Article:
Struggles with indifferent B2B and banking customers were major business challenges Gallup.com covered in 2016.
Students and colleges could benefit from putting more emphasis on students' successful exit from -- rather than entrance into -- college in the form of effective career services.
16% of college graduates who visited their career services office report the office was very helpful.
Parent engagement is vital for school success, yet only a third of parents have ever participated in parent surveys or research.
Per capita GDP has grown 1% per year from 2007 to 2015
Faculty members with online teaching experience are more confident in online learning outcomes than are faculty with only in-person teaching experience.
39% of Employed College Graduates Are Engaged At Work
50% of U.S. Alumni Strongly Agree Their Education Was Worth the Cost
Low pay for early childhood professionals coupled with the high cost of care presents a challenge for leaders looking to assist working parents.
Postgraduate degree holders who took at least half of their classes online fare just as well on many employment and life satisfaction measures as those who took most courses in person.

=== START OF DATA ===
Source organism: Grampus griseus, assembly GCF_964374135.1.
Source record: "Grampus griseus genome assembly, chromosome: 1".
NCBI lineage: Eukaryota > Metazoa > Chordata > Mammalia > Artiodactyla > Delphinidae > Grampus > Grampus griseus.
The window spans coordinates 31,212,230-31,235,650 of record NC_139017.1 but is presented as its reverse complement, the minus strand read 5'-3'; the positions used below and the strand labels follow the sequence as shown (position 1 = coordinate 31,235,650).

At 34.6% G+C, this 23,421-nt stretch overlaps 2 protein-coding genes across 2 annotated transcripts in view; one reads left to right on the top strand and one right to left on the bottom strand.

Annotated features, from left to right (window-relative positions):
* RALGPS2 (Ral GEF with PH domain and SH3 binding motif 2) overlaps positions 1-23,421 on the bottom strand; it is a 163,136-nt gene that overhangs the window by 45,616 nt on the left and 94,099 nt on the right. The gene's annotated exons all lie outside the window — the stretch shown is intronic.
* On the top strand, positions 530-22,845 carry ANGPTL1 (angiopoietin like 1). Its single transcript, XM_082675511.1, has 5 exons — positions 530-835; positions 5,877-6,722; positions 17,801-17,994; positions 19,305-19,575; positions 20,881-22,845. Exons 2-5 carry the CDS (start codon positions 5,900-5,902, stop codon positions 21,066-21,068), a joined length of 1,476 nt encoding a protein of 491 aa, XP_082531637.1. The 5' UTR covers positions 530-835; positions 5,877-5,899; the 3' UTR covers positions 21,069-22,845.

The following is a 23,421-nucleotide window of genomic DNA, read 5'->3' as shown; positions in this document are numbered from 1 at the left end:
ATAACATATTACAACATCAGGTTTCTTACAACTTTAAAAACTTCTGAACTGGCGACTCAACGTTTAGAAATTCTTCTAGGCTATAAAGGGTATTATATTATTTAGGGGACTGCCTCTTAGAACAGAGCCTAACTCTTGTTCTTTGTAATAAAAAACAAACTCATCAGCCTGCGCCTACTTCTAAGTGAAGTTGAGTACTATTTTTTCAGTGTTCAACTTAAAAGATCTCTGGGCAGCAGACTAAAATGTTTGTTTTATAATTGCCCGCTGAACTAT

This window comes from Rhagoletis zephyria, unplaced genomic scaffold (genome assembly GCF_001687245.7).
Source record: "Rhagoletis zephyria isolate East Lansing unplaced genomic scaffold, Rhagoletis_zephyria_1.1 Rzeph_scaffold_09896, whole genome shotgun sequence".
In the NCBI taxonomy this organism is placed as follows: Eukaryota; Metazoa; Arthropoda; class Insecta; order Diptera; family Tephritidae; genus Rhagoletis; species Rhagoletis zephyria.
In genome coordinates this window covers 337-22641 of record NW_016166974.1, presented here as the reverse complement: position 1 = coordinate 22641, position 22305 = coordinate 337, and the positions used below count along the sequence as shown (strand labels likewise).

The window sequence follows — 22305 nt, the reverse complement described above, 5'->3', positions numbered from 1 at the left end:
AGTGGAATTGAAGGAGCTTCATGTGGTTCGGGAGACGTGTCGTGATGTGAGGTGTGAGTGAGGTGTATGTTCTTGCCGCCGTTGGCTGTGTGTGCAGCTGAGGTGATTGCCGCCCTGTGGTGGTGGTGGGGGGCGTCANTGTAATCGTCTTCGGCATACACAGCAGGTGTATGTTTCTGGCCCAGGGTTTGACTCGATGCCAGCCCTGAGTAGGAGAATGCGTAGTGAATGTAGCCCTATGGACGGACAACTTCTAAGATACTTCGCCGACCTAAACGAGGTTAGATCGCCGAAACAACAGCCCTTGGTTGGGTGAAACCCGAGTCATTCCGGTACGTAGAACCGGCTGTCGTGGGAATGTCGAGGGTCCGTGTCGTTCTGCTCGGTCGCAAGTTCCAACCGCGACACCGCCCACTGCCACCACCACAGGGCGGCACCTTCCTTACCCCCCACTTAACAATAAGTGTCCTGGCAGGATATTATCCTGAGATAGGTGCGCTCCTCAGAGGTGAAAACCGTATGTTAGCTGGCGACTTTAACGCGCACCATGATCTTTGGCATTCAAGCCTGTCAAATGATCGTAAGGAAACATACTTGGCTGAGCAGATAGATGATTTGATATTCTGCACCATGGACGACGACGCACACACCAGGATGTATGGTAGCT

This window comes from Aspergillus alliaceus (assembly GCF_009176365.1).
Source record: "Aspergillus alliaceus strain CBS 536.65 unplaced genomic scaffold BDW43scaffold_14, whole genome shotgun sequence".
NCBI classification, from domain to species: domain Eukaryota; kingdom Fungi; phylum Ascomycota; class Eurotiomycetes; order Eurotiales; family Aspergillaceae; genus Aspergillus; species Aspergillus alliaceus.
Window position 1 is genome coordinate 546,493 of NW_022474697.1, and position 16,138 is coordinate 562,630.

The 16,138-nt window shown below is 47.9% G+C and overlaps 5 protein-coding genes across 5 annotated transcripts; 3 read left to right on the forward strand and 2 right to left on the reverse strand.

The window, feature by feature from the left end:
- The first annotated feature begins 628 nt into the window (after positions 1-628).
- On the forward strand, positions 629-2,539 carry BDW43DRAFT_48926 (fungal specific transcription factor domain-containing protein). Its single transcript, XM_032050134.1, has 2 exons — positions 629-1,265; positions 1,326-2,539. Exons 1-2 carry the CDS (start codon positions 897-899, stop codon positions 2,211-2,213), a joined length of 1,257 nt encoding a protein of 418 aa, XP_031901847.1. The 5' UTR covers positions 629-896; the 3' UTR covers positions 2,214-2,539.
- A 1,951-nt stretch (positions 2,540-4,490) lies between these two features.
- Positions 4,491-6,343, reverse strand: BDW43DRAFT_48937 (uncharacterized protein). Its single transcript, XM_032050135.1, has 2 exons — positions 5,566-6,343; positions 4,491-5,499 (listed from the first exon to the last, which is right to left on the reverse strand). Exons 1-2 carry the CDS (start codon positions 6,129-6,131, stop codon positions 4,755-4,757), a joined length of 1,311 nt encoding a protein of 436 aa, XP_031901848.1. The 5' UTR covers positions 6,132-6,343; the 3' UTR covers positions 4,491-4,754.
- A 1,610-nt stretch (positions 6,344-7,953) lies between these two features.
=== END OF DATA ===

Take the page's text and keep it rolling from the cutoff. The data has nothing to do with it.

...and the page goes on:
Compared with a year earlier, more K-12 school principals say their school offers computer science classes teaching programming or coding to create things such as websites, apps or video games.
Students from groups that are underrepresented in the field of computer science face a variety of structural barriers, including a lack of computer science classes at school, limited access to computers at home and less media exposure to computer scientists.
Exploring why girls, blacks and Hispanics are underrepresented in the field of computer science
40% of K-12 schools have no computer science class
College presidents say they value teaching and student service, but they are not incentivizing faculty to pursue these roles. "Publish or perish" is undermining student success and the mission of higher education.
The Ritz-Carlton is a model for colleges and universities -- but not in the way you think.
Most new teachers are millennials. But few public school superintendents think their districts understand this generation's workplace needs.